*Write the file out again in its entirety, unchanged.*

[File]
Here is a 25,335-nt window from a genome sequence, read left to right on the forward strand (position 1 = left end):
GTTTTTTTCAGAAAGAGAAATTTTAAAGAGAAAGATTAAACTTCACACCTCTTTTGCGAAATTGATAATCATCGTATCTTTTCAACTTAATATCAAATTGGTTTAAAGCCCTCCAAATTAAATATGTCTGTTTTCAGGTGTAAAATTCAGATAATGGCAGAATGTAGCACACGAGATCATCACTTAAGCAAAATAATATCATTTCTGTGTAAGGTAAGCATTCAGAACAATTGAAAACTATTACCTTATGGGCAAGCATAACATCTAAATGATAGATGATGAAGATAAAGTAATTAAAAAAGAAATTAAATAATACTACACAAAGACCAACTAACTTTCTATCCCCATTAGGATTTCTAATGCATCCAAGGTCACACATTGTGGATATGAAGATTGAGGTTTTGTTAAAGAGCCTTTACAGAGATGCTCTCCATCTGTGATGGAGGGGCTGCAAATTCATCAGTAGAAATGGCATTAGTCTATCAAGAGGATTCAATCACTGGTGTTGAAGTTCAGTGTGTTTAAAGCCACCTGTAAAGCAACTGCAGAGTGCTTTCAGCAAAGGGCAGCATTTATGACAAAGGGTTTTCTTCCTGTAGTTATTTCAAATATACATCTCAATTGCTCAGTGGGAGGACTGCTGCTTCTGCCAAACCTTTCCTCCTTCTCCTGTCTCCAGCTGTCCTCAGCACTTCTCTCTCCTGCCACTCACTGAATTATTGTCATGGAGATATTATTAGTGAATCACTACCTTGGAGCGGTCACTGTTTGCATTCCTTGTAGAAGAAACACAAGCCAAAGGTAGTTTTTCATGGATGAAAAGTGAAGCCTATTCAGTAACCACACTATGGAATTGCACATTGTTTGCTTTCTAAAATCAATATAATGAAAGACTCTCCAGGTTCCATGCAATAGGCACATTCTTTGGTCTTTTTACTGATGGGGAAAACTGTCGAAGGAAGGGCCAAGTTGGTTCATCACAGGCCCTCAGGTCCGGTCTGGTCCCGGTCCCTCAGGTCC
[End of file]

Here is a 25,335-nt window from a genome sequence, read left to right on the forward strand (position 1 = left end):
GTTTTTTTCAGAAAGAGAAATTTTAAAGAGAAAGATTAAACTTCACACCTCTTTTGCGAAATTGATAATCATCGTATCTTTTCAACTTAATATCAAATTGGTTTAAAGCCCTCCAAATTAAATATGTCTGTTTTCAGGTGTAAAATTCAGATAATGGCAGAATGTAGCACACGAGATCATCACTTAAGCAAAATAATATCATTTCTGTGTAAGGTAAGCATTCAGAACAATTGAAAACTATTACCTTATGGGCAAGCATAACATCTAAATGATAGATGATGAAGATAAAGTAATTAAAAAAGAAATTAAATAATACTACACAAAGACCAACTAACTTTCTATCCCCATTAGGATTTCTAATGCATCCAAGGTCACACATTGTGGATATGAAGATTGAGGTTTTGTTAAAGAGCCTTTACAGAGATGCTCTCCATCTGTGATGGAGGGGCTGCAAATTCATCAGTAGAAATGGCATTAGTCTATCAAGAGGATTCAATCACTGGTGTTGAAGTTCAGTGTGTTTAAAGCCACCTGTAAAGCAACTGCAGAGTGCTTTCAGCAAAGGGCAGCATTTATGACAAAGGGTTTTCTTCCTGTAGTTATTTCAAATATACATCTCAATTGCTCAGTGGGAGGACTGCTGCTTCTGCCAAACCTTTCCTCCTTCTCCTGTCTCCAGCTGTCCTCAGCACTTCTCTCTCCTGCCACTCACTGAATTATTGTCATGGAGATATTATTAGTGAATCACTACCTTGGAGCGGTCACTGTTTGCATTCCTTGTAGAAGAAACACAAGCCAAAGGTAGTTTTTCATGGATGAAAAGTGAAGCCTATTCAGTAACCACACTATGGAATTGCACATTGTTTGCTTTCTAAAATCAATATAATGAAAGACTCTCCAGGTTCCATGCAATAGGCACATTCTTTGGTCTTTTTACTGATGGGGAAAACTGTCGAAGGAAGGGCCAAGTTGGTTCATCACAGGCCCTCAGGTCCGGTCTGGTCCCGGTCCCTCAGGTCC